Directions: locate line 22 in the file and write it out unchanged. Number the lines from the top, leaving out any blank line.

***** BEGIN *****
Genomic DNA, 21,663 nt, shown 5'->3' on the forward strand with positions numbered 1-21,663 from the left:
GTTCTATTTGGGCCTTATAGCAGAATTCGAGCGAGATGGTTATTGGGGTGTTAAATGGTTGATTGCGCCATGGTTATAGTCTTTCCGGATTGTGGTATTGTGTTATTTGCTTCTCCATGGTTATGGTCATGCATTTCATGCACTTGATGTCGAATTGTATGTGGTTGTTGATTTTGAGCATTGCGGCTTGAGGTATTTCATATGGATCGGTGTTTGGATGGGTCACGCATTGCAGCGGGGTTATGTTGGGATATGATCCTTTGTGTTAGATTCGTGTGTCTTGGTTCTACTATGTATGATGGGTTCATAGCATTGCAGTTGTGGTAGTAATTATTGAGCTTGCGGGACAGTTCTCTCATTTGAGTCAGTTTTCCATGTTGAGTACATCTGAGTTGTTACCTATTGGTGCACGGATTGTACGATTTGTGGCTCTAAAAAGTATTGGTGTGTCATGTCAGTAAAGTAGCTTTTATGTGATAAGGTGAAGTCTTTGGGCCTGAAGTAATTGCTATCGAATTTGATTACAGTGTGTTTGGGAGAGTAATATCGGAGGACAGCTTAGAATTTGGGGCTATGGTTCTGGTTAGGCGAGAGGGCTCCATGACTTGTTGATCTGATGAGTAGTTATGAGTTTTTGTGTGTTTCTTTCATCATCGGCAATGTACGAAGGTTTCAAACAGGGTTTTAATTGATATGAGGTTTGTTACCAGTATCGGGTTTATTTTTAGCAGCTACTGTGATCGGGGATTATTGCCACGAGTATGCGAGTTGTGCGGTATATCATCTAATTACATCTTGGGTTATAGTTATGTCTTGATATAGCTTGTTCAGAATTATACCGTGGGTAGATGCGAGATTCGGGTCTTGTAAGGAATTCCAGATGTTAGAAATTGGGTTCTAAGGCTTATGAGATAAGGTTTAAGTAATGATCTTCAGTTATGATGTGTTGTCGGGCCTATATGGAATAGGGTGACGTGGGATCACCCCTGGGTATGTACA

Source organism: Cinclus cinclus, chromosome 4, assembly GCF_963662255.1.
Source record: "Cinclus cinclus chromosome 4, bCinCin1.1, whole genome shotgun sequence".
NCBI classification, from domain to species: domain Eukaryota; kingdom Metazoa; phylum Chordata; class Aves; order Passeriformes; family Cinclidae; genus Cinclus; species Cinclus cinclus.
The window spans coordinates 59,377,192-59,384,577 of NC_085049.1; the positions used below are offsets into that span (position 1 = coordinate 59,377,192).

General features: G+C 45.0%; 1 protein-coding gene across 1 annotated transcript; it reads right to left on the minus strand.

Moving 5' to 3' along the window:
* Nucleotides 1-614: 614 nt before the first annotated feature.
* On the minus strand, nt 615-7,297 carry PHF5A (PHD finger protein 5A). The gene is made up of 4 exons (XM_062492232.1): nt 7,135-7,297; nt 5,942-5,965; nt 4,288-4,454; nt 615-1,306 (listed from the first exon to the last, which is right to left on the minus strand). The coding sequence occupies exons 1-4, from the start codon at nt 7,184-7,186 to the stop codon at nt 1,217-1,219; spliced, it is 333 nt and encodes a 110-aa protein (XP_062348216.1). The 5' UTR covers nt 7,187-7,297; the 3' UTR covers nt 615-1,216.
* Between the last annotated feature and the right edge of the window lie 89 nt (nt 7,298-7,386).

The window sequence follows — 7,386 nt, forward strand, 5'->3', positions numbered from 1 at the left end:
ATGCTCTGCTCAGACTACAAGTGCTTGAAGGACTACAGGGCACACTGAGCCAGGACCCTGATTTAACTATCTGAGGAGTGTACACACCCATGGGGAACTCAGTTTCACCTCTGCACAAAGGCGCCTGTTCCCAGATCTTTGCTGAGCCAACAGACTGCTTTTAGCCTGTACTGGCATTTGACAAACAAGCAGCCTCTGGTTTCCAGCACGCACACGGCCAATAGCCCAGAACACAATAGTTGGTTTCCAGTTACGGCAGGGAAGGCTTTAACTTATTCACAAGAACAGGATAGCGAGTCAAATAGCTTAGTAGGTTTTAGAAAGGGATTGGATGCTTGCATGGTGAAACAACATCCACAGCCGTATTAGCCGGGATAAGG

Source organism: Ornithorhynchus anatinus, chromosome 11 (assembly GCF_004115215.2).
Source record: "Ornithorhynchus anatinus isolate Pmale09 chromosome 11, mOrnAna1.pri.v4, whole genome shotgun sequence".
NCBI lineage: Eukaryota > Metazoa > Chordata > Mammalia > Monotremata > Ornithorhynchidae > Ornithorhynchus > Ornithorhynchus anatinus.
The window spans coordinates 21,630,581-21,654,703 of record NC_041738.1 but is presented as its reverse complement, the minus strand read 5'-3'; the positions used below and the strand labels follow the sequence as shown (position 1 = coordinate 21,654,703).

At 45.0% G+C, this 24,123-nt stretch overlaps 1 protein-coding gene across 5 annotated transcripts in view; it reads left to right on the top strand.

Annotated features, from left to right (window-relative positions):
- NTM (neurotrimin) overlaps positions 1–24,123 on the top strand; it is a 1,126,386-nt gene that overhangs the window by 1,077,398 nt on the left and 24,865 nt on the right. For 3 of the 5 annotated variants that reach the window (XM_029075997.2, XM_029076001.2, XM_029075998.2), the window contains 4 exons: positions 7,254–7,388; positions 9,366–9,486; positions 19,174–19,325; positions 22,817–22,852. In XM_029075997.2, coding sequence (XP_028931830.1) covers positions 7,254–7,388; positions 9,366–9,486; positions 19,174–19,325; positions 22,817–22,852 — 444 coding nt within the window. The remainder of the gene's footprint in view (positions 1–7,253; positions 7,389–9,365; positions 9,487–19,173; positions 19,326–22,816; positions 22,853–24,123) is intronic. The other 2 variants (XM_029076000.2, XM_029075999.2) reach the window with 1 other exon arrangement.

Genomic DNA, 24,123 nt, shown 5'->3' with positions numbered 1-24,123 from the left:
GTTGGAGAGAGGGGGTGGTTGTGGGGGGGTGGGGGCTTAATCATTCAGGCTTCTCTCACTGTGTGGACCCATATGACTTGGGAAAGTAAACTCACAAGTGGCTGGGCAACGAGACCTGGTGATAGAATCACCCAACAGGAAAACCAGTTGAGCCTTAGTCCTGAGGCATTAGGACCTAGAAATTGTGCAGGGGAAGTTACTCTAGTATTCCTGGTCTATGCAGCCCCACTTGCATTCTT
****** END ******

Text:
GTTGGAGAGAGGGGGTGGTTGTGGGGGGGTGGGGGCTTAATCATTCAGGCTTCTCTCACTGTGTGGACCCATATGACTTGGGAAAGTAAACTCACAAGTGGCTGGGCAACGAGACCTGGTGATAGAATCACCCAACAGGAAAACCAGTTGAGCCTTAGTCCTGAGGCATTAGGACCTAGAAATTGTGCAGGGGAAGTTACTCTAGTATTCCTGGTCTATGCAGCCCCACTTGCATTCTT